strong indication that the proponents of the Bill are not clear in their conscience"
about abortion. That is what the Member for Moulmein has alleged. First and
foremost, Mr Speaker, Sir, let me say that the Bill does not seek to perpetuate the
concept that abortion is intrinsically wrong. Surely the concept that abortion is
intrinsically wrong or right is a pronouncement of an ethical and religious nature,
and I have time and again said that to be involved in ethical and religious
arguments for or against the Bill is entirely futile. Further, it is astonishing for the
Member for Moulmein to allege that the conscience of the proponents of the Bill is
not clear or is dubious. Apart from

Column: 1043

the fact that it is a non sequitur and therefore illogical, on the contrary, I am sure
that unlike the opponents of the Bill who are torn between their dogmas and the
humanitarian appeal to alleviate suffering, the proponents have a clear conscience.
I for one have no doubts about it. However, the Member for Moulmein's aforesaid
trend of argument, which was clearly involved and apparently confused, does serve
to illustrate the typical way in which the opponents go about attacking the Bill by
basing their arguments on false presumptions. Another good example of presuming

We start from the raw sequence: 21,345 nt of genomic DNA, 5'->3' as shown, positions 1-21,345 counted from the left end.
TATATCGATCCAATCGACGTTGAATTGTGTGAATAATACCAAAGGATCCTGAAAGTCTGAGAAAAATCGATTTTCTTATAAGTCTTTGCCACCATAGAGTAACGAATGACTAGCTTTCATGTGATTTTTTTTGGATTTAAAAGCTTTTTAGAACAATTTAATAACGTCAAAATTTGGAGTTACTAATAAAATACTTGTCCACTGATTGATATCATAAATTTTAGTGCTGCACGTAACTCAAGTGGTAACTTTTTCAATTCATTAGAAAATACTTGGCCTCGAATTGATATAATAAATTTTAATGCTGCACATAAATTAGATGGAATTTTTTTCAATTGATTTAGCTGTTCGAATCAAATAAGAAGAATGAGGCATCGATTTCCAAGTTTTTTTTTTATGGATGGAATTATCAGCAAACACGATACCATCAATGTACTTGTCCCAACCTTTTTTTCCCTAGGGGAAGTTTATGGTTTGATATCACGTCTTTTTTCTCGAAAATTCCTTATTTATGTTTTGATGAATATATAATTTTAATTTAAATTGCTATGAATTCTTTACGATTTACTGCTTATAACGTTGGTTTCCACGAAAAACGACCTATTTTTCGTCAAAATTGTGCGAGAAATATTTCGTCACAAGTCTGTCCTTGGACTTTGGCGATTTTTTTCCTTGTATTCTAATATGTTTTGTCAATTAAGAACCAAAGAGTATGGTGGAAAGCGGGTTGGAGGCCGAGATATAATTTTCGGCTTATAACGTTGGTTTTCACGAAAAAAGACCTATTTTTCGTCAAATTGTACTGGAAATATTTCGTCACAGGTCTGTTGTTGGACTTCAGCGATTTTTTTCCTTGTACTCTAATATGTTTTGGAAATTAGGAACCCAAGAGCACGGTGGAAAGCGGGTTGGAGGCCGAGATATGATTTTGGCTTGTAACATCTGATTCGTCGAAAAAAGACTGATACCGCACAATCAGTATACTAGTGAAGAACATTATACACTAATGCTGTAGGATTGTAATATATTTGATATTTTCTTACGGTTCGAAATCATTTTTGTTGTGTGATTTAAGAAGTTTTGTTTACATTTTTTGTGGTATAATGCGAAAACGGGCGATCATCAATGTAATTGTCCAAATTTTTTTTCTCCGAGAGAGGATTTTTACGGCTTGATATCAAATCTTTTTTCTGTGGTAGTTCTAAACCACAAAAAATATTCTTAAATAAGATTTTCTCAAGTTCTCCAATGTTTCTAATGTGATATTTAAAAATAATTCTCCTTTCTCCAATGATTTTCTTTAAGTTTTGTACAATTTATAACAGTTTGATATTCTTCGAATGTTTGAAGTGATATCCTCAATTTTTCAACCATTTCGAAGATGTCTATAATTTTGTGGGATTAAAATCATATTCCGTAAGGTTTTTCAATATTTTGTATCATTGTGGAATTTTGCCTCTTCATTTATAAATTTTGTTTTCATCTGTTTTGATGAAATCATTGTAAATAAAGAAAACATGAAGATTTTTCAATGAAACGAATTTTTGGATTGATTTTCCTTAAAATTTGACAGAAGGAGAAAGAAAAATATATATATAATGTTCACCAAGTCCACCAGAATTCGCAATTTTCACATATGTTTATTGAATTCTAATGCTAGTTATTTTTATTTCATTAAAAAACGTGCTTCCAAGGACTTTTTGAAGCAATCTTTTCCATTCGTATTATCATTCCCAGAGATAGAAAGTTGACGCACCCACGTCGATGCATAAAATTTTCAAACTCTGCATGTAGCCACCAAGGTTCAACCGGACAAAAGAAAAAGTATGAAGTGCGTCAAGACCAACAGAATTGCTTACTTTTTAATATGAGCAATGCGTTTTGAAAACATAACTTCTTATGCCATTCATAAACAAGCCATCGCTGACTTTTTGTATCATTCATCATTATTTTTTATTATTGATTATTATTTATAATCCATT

falsely is that, time and again, they have insisted even in the face of facts that the
Bill will allow abortions on demand. However, let me state once again that an
elaborate Bill such as the one before us has been made to contain all the
safeguards which are necessary in order to ensure the following:

(i) That abortions are to be made available under certain specified conditions as
have been provided and drafted with care in the Bill and that abortions are not
allowed on demand. We are not in favour of abortions on demand because, as I
have stated in my opening speech, this may lead to recurrent demands for abortion
and we know, as a medical fact, that repeated abortions result in a higher rate of
mortality and morbidity. In fact, I have revealed in my opening speech the decision
of Government which was taken even before the Bill was presented to Parliament,
that in order to prevent repeated abortions, where a woman who presents herself
for an abortion has three children or more, the abortion will be permitted on
condition that she agrees to sterilization subsequently. Where is the abortion on